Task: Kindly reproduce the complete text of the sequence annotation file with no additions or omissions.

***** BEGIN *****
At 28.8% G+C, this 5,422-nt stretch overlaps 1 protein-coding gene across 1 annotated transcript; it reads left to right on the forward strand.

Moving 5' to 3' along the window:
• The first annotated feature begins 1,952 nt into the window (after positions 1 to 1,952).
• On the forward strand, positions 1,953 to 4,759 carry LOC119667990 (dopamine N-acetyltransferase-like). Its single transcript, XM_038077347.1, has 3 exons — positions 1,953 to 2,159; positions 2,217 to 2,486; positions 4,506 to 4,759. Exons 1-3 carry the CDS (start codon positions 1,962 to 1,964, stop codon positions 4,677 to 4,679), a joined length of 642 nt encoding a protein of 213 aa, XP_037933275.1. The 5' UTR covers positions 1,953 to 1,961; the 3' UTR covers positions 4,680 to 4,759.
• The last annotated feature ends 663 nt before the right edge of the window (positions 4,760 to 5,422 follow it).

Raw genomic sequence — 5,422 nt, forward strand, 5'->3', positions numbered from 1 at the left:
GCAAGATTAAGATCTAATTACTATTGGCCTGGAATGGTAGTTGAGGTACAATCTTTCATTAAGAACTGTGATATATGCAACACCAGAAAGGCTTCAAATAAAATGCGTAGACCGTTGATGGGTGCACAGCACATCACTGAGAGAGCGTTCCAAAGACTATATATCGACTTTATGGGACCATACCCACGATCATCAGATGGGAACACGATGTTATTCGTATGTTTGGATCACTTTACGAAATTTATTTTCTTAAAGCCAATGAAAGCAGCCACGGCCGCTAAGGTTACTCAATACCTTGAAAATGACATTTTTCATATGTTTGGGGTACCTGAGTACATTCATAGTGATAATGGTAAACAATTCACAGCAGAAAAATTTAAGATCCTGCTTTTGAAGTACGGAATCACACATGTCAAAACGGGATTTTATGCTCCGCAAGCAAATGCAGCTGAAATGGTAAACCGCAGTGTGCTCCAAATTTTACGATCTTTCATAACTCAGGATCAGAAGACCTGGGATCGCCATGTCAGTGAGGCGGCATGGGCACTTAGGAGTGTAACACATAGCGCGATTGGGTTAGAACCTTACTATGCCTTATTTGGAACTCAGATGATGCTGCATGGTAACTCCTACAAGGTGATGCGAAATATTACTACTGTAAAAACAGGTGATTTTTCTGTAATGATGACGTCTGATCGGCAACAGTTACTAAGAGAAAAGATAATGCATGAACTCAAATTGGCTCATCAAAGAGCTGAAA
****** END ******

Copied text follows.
At 28.8% G+C, this 5,422-nt stretch overlaps 1 protein-coding gene across 1 annotated transcript; it reads left to right on the forward strand.

Moving 5' to 3' along the window:
• The first annotated feature begins 1,952 nt into the window (after positions 1 to 1,952).
• On the forward strand, positions 1,953 to 4,759 carry LOC119667990 (dopamine N-acetyltransferase-like). Its single transcript, XM_038077347.1, has 3 exons — positions 1,953 to 2,159; positions 2,217 to 2,486; positions 4,506 to 4,759. Exons 1-3 carry the CDS (start codon positions 1,962 to 1,964, stop codon positions 4,677 to 4,679), a joined length of 642 nt encoding a protein of 213 aa, XP_037933275.1. The 5' UTR covers positions 1,953 to 1,961; the 3' UTR covers positions 4,680 to 4,759.
• The last annotated feature ends 663 nt before the right edge of the window (positions 4,760 to 5,422 follow it).

Raw genomic sequence — 5,422 nt, forward strand, 5'->3', positions numbered from 1 at the left:
GCAAGATTAAGATCTAATTACTATTGGCCTGGAATGGTAGTTGAGGTACAATCTTTCATTAAGAACTGTGATATATGCAACACCAGAAAGGCTTCAAATAAAATGCGTAGACCGTTGATGGGTGCACAGCACATCACTGAGAGAGCGTTCCAAAGACTATATATCGACTTTATGGGACCATACCCACGATCATCAGATGGGAACACGATGTTATTCGTATGTTTGGATCACTTTACGAAATTTATTTTCTTAAAGCCAATGAAAGCAGCCACGGCCGCTAAGGTTACTCAATACCTTGAAAATGACATTTTTCATATGTTTGGGGTACCTGAGTACATTCATAGTGATAATGGTAAACAATTCACAGCAGAAAAATTTAAGATCCTGCTTTTGAAGTACGGAATCACACATGTCAAAACGGGATTTTATGCTCCGCAAGCAAATGCAGCTGAAATGGTAAACCGCAGTGTGCTCCAAATTTTACGATCTTTCATAACTCAGGATCAGAAGACCTGGGATCGCCATGTCAGTGAGGCGGCATGGGCACTTAGGAGTGTAACACATAGCGCGATTGGGTTAGAACCTTACTATGCCTTATTTGGAACTCAGATGATGCTGCATGGTAACTCCTACAAGGTGATGCGAAATATTACTACTGTAAAAACAGGTGATTTTTCTGTAATGATGACGTCTGATCGGCAACAGTTACTAAGAGAAAAGATAATGCATGAACTCAAATTGGCTCATCAAAGAGCTGAAA